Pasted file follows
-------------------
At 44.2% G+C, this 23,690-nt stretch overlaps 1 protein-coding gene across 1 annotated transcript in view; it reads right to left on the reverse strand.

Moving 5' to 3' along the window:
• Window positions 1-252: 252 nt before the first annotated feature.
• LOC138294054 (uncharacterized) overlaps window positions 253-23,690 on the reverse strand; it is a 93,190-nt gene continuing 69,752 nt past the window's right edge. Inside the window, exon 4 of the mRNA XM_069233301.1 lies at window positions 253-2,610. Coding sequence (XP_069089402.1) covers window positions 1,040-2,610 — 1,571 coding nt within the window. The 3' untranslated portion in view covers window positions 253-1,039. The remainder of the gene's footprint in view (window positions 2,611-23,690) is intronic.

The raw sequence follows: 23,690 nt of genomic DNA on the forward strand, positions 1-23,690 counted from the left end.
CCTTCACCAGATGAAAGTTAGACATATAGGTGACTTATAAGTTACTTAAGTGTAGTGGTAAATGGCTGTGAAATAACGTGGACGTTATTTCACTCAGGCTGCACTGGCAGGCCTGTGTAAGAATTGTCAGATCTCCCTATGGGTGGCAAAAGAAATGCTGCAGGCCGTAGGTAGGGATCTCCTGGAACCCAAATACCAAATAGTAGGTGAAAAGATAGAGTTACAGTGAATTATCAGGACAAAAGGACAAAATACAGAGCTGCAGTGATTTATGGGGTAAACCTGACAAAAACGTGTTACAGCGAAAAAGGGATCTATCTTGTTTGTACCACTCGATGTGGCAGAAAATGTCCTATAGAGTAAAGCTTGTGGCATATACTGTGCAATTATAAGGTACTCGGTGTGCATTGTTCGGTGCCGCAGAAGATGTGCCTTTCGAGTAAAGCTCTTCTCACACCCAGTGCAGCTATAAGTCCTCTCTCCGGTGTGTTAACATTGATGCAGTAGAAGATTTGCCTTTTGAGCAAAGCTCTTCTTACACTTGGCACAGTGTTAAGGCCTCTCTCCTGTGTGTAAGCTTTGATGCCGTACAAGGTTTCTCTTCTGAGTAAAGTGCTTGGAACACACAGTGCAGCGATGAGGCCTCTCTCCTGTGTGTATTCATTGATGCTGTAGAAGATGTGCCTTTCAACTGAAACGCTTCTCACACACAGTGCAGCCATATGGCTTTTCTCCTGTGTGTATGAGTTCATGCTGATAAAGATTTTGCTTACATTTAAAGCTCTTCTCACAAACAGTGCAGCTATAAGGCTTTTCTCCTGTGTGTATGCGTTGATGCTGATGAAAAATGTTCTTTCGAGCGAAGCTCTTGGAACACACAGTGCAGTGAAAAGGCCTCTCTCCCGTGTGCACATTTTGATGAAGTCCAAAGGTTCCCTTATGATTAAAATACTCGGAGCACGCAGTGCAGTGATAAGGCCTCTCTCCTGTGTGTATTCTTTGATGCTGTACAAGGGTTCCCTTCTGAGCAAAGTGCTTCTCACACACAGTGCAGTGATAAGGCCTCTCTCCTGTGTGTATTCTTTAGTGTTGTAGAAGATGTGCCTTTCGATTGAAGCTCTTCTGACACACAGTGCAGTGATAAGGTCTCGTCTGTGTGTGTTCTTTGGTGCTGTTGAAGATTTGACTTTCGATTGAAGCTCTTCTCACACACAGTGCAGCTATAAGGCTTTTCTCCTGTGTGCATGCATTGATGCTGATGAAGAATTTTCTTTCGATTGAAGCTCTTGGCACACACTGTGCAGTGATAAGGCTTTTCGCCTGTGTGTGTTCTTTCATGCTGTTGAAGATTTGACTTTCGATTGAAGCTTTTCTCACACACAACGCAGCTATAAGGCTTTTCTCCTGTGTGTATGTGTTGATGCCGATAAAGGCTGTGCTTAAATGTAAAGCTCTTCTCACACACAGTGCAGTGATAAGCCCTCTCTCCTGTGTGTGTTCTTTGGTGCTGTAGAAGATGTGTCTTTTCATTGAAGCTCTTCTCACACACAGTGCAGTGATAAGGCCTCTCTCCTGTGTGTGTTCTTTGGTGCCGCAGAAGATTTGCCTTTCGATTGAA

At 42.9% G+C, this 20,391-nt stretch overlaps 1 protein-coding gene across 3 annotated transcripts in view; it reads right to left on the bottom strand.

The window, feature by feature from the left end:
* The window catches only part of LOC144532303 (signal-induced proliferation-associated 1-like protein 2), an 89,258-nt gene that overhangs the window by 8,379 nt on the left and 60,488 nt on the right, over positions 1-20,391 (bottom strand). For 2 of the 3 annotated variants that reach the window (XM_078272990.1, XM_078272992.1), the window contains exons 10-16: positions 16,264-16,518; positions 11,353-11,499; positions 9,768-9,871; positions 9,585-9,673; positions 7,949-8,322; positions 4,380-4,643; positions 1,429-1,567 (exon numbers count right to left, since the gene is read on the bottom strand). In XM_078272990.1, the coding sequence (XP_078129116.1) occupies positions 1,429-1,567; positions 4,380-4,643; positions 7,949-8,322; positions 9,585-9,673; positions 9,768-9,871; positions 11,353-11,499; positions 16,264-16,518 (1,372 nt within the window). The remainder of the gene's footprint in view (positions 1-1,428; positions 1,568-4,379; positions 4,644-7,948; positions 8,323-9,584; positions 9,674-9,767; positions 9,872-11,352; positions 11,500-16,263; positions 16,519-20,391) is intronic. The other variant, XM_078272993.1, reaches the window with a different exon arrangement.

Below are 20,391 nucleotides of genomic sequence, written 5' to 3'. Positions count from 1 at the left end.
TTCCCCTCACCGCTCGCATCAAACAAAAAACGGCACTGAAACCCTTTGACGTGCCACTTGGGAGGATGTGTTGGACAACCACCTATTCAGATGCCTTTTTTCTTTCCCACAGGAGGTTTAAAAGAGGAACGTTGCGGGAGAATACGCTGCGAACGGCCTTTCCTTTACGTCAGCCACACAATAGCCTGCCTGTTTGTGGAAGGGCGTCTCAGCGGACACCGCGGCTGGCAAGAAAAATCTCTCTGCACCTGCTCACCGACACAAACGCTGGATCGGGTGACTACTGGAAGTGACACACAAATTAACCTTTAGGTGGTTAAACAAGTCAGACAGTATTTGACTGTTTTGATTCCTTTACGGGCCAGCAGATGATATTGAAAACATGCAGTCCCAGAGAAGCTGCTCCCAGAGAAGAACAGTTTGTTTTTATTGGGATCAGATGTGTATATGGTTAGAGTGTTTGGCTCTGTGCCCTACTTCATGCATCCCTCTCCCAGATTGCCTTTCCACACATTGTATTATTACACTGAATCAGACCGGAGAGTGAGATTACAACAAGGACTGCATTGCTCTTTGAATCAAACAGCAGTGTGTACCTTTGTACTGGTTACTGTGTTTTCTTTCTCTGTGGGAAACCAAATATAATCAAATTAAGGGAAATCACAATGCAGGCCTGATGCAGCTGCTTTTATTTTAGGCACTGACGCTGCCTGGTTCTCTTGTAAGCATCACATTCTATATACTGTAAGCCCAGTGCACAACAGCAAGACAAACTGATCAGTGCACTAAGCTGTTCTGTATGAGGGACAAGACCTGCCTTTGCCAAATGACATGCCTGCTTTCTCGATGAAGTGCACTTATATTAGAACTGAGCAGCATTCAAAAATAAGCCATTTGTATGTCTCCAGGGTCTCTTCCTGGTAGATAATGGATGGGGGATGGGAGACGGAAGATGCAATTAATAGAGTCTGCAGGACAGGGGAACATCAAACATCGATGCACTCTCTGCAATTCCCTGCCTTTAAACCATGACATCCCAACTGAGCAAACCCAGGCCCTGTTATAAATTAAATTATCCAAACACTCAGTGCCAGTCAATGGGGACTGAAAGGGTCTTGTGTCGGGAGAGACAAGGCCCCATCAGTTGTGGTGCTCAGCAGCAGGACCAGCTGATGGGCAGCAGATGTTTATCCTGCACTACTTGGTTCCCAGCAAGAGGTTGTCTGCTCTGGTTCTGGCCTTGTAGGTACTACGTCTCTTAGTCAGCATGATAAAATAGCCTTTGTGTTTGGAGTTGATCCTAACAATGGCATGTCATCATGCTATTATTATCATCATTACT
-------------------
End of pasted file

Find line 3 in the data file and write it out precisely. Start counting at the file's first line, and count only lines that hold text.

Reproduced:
• Window positions 1-252: 252 nt before the first annotated feature.